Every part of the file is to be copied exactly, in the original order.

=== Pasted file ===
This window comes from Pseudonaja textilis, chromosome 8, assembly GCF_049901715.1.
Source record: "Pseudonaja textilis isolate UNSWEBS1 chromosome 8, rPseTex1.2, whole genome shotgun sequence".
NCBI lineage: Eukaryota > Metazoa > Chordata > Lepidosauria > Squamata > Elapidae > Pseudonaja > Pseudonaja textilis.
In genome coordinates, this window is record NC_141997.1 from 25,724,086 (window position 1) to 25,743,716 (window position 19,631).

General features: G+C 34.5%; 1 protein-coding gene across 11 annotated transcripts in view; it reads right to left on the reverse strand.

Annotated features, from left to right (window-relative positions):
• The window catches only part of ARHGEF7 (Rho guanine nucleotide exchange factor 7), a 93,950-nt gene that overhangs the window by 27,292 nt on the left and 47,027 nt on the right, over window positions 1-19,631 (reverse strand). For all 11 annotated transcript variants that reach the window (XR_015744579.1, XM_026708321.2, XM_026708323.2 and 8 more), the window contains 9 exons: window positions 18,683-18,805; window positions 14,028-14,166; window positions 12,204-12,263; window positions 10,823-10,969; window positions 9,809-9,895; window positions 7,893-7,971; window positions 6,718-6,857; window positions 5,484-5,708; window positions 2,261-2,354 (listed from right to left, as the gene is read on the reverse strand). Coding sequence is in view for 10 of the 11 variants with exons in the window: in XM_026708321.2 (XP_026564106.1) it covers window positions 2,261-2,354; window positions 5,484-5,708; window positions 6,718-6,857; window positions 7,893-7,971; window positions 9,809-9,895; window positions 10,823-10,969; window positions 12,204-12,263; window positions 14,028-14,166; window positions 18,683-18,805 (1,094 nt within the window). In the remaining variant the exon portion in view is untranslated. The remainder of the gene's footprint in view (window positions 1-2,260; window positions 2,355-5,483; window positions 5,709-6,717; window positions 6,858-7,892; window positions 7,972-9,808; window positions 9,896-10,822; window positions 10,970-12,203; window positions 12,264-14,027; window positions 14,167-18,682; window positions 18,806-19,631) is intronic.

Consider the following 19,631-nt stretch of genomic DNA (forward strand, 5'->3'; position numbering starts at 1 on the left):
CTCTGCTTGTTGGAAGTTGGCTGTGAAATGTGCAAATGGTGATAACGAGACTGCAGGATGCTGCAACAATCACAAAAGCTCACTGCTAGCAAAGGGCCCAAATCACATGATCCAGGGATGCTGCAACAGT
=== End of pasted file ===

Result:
This window comes from Pseudonaja textilis, chromosome 8, assembly GCF_049901715.1.
Source record: "Pseudonaja textilis isolate UNSWEBS1 chromosome 8, rPseTex1.2, whole genome shotgun sequence".
NCBI lineage: Eukaryota > Metazoa > Chordata > Lepidosauria > Squamata > Elapidae > Pseudonaja > Pseudonaja textilis.
In genome coordinates, this window is record NC_141997.1 from 25,724,086 (window position 1) to 25,743,716 (window position 19,631).

General features: G+C 34.5%; 1 protein-coding gene across 11 annotated transcripts in view; it reads right to left on the reverse strand.

Annotated features, from left to right (window-relative positions):
• The window catches only part of ARHGEF7 (Rho guanine nucleotide exchange factor 7), a 93,950-nt gene that overhangs the window by 27,292 nt on the left and 47,027 nt on the right, over window positions 1-19,631 (reverse strand). For all 11 annotated transcript variants that reach the window (XR_015744579.1, XM_026708321.2, XM_026708323.2 and 8 more), the window contains 9 exons: window positions 18,683-18,805; window positions 14,028-14,166; window positions 12,204-12,263; window positions 10,823-10,969; window positions 9,809-9,895; window positions 7,893-7,971; window positions 6,718-6,857; window positions 5,484-5,708; window positions 2,261-2,354 (listed from right to left, as the gene is read on the reverse strand). Coding sequence is in view for 10 of the 11 variants with exons in the window: in XM_026708321.2 (XP_026564106.1) it covers window positions 2,261-2,354; window positions 5,484-5,708; window positions 6,718-6,857; window positions 7,893-7,971; window positions 9,809-9,895; window positions 10,823-10,969; window positions 12,204-12,263; window positions 14,028-14,166; window positions 18,683-18,805 (1,094 nt within the window). In the remaining variant the exon portion in view is untranslated. The remainder of the gene's footprint in view (window positions 1-2,260; window positions 2,355-5,483; window positions 5,709-6,717; window positions 6,858-7,892; window positions 7,972-9,808; window positions 9,896-10,822; window positions 10,970-12,203; window positions 12,264-14,027; window positions 14,167-18,682; window positions 18,806-19,631) is intronic.

Consider the following 19,631-nt stretch of genomic DNA (forward strand, 5'->3'; position numbering starts at 1 on the left):
CTCTGCTTGTTGGAAGTTGGCTGTGAAATGTGCAAATGGTGATAACGAGACTGCAGGATGCTGCAACAATCACAAAAGCTCACTGCTAGCAAAGGGCCCAAATCACATGATCCAGGGATGCTGCAACAGT